How to get half-price flights

Frequent flyer expert and Point Hacks spokesperson Daniel Sciberras reveals the least-known ways to score premium flights at half the price.

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Australia’s leading point-hacking experts have revealed one of the biggest ‘secret’ hacks that will get you the premium flight you want for less than half the cost.

The least-known – but most effective – points secret is buying points (or miles) during a promotion with the Alaska and Avianca frequent flyer programs.

Alaska Airlines Mileage Plan and Avianca LifeMiles are two frequent flyer programs that offer ‘buy miles’ promotions every two-to-three months, often giving you 50 per cent or more bonus points in each promotion.

Alaska Airlines Mileage Plan
Miles from this program can be redeemed for flights on major airlines such as Qantas, Emirates, Singapore Airlines, British Airways and Cathay Pacific. Miles for sale during a promotional period offer greater bonus miles the more miles that you buy, and can cost as low as 2.82 cents per mile. For instance, you can buy 110,000 miles (equivalent to 192,000 Qantas Points, enough to get you from Sydney-LA return in Business class flying Qantas) for just over $3000. This normally costs at least $6600 if paid for on Qantas.

Avianca LifeMiles
Avianca, Colombia’s national carrier, is a member of Star Alliance. Its LifeMiles program offers one of the cheapest Star Alliance redemption rates – allowing its miles to be redeemed for flights on major airlines such as Singapore Airlines, Thai Airways and United Airlines. Purchasing LifeMiles during a promotional period can be as low as 2.36 cents. To redeem Avianca LifeMiles for a Sydney-Singapore return business class flight on Singapore Airlines, you will need to purchase 100,000 LifeMiles at a cost of $2365.  The same Business class seat would cost you at least $4685 if paid for on Singapore Airlines.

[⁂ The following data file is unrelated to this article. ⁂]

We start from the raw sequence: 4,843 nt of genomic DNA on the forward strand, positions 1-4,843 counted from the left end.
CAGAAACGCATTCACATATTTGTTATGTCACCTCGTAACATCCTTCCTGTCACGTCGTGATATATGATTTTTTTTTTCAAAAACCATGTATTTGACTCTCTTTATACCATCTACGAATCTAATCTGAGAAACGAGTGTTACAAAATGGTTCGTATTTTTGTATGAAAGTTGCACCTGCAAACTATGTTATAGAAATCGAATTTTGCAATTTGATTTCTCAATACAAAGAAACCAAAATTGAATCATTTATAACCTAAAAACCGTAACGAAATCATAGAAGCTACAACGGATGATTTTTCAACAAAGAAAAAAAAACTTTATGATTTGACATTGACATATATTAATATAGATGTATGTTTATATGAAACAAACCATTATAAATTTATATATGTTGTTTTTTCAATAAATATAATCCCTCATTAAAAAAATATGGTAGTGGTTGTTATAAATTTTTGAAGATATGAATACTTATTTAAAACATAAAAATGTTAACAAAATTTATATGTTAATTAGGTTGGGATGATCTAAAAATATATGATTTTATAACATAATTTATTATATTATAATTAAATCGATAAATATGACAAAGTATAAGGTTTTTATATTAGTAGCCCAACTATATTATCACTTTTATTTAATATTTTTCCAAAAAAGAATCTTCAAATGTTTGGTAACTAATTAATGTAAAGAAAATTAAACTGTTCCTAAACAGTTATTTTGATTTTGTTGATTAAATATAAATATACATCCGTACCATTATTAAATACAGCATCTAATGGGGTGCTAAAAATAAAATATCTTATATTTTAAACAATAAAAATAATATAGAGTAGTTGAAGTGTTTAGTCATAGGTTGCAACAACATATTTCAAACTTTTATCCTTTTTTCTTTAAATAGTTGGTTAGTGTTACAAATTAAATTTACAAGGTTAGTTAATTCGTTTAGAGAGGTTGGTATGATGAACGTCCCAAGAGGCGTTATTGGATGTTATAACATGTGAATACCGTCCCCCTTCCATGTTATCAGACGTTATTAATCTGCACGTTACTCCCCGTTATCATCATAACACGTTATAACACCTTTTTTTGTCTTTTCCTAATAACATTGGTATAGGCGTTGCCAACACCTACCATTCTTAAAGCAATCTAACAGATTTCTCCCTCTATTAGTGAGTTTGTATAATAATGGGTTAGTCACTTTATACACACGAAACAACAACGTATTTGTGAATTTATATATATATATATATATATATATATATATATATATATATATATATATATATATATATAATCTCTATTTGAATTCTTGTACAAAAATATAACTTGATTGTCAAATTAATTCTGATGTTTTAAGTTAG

“Jumping on the regular promotions by Avianca LifeMiles and Alaska Airlines Mileage Plan is the least known – but one of the most effective hacks and is used by serious points accumulators. This hack is extremely useful when you want an award flight but are short on points,” says frequent flyer expert and Point Hacks spokesperson Daniel Sciberras.

“Those in the know sign up with these lesser-known overseas programs even if they don’t fly with that given airline, as the affordable redemptions allows them to fly on premium cabin classes at a substantial discount compared with buying the fare outright.”

Here are five tips on buying points on promotion and redeeming them wisely:

1. Wait for the right bonus or promotions
Avianca LifeMiles and Alaska Airlines Mileage Plan will advertise their ‘buy miles’ promotions on their website or eNewsletters. The promotion will either be a discount per point or bonus points on a tiered scale. For example, buying 10,000 can get you a 20 per cent bonus, or 20,000 can get you a 35 per cent bonus.

2. Sign up for the programs before a promotion starts
Most promotions require an account to be opened for one or two weeks before points can be purchased. Note that you don’t need to be a resident of a foreign country to be a member in an overseas frequent flyer program.

3. Create multiple accounts if necessary
A downside of buying points is that there may be a cap on the number you can buy each calendar year. For example, Alaska Airlines’ Mileage Plan introduced a cap of 150,000 miles earlier this year. Setting up different accounts in the same family name is a way to get around this.

4. Have a trip in mind before buying
It’s best to buy points to redeem for flights in the short term, as programs may devalue with short notice. Due to this, only buy as many points as you need for a particular flight you want to redeem. Make sure to find out whether the award flight you want is available before purchasing the points.

5. Factor in exchange rates
Many ‘buy points’ programs are purchased in foreign currency, usually in US dollars. A credit or debit card that offers minimal exchange rate fees or offers you bonus points on overseas spend will come handy when jumping on these promotions.

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Written by Daniel Sciberras

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